A medical practitioner will also consider making a referral to an appropriate mental health professional in circumstances where a consumer may be suffering from Body Dysmorphic Disorder (BDD) or other condition which is contributing to their desire to alter their appearance.

Consumers should exercise caution in accepting the claims of any person who claims to be qualified in carrying out subdermal implant or other surgical procedure who cannot demonstrate that they are a registered medical practitioner with relevant surgical training and qualifications.

If you have undergone a body implant procedure and have not been reviewed by a medical practitioner, you should speak with your doctor.

If you hold concerns that the wound or area around the implant is infected, you should seek urgent medical attention.

Why is this warning being issued?

The Commission has received complaints about body modification services being provided in NSW, including procedures involving the insertion of subdermal implants for “extreme” body modification purposes.

The issues raised in the complaints received include:

  • Whether the person(s) carrying out these procedures are suitably trained and qualified to be providing these services
  • Whether these services are being carried out in a sterile and appropriately equipped setting
  • Whether the services are being provided in a safe and ethical manner
  • Whether consumers receiving these services are receiving appropriate follow up care, and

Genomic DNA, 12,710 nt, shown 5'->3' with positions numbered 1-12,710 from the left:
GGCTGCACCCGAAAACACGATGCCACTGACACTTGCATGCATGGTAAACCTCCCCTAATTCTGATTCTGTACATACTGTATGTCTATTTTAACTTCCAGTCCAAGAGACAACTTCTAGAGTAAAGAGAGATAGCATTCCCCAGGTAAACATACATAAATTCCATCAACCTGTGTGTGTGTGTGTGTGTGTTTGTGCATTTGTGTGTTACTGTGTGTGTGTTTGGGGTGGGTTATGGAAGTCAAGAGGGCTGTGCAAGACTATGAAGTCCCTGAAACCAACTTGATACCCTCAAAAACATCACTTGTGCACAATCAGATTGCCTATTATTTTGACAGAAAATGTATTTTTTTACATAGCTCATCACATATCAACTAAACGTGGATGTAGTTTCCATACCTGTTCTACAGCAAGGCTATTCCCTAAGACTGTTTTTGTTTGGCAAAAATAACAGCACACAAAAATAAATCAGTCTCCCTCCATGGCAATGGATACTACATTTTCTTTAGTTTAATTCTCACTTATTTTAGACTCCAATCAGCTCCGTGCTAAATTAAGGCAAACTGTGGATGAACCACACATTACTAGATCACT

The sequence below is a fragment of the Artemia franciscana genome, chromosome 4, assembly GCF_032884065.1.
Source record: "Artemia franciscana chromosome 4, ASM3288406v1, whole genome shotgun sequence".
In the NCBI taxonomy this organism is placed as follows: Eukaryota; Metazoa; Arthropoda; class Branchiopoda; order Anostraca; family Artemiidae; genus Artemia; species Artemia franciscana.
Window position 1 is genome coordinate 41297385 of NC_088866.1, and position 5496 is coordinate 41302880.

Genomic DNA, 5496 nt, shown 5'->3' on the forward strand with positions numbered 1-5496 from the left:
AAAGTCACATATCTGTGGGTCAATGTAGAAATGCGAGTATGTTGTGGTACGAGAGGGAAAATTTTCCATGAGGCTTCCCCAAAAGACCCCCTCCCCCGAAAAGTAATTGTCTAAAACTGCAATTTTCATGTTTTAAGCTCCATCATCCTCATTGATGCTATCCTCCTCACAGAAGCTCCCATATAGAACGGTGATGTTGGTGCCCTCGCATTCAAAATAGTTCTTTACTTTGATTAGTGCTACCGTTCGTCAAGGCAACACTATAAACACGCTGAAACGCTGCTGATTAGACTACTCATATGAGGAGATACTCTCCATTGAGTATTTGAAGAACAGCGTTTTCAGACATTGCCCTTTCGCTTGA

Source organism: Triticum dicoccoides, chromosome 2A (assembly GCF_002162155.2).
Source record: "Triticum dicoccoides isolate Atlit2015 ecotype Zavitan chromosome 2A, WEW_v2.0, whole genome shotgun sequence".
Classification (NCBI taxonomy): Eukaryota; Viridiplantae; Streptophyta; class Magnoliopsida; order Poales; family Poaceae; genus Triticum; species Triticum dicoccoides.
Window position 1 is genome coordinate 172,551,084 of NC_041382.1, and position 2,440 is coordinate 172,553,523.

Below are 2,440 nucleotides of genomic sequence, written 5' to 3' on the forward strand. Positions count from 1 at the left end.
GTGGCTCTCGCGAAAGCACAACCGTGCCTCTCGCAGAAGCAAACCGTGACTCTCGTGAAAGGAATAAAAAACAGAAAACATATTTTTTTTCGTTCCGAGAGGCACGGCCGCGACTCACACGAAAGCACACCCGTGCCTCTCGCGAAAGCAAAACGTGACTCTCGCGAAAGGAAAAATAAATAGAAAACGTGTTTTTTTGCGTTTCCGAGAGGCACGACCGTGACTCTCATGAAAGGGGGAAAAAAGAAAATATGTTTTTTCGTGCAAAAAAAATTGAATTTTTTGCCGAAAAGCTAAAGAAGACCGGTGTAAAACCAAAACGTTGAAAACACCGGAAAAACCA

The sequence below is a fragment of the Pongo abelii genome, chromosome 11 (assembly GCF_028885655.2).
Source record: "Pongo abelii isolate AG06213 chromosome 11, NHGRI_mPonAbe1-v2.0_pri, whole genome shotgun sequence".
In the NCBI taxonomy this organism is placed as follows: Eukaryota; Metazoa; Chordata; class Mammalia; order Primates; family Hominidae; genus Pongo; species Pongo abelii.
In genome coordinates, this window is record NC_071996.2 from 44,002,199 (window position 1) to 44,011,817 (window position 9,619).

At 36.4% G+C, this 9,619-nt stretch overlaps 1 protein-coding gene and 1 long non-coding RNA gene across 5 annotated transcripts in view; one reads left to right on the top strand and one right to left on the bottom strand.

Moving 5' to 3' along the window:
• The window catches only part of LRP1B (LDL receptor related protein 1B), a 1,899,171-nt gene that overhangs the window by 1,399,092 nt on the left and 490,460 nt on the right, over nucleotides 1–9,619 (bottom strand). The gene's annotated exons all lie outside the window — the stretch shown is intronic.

• Whether scheduled medications are being used for the purpose of the procedures in breach of the Poisons and Therapeutic Goods Act 1966, and
  • Whether consumers are being urged to inform their treating medical practitioner of the services they are receiving

The Commission is investigating these complaints and inquiries are presently ongoing.    

The Commission has serious concerns that non-registered health practitioners are carrying out surgical procedures to “alter” the appearance of consumers:

  • without being appropriately trained or qualified, and/or
  • failing to do so in a safe and ethical manner.


Further Information

For further information, contact the Executive Officer of the Health Care Complaints Commission, on 9219 7444 or send an email to

The information in this media release is correct at the time of publication. Orders may change; for example, conditions may no longer apply. For current information regarding the status of a registered health practitioner, including any conditions that currently apply, please check the National Register at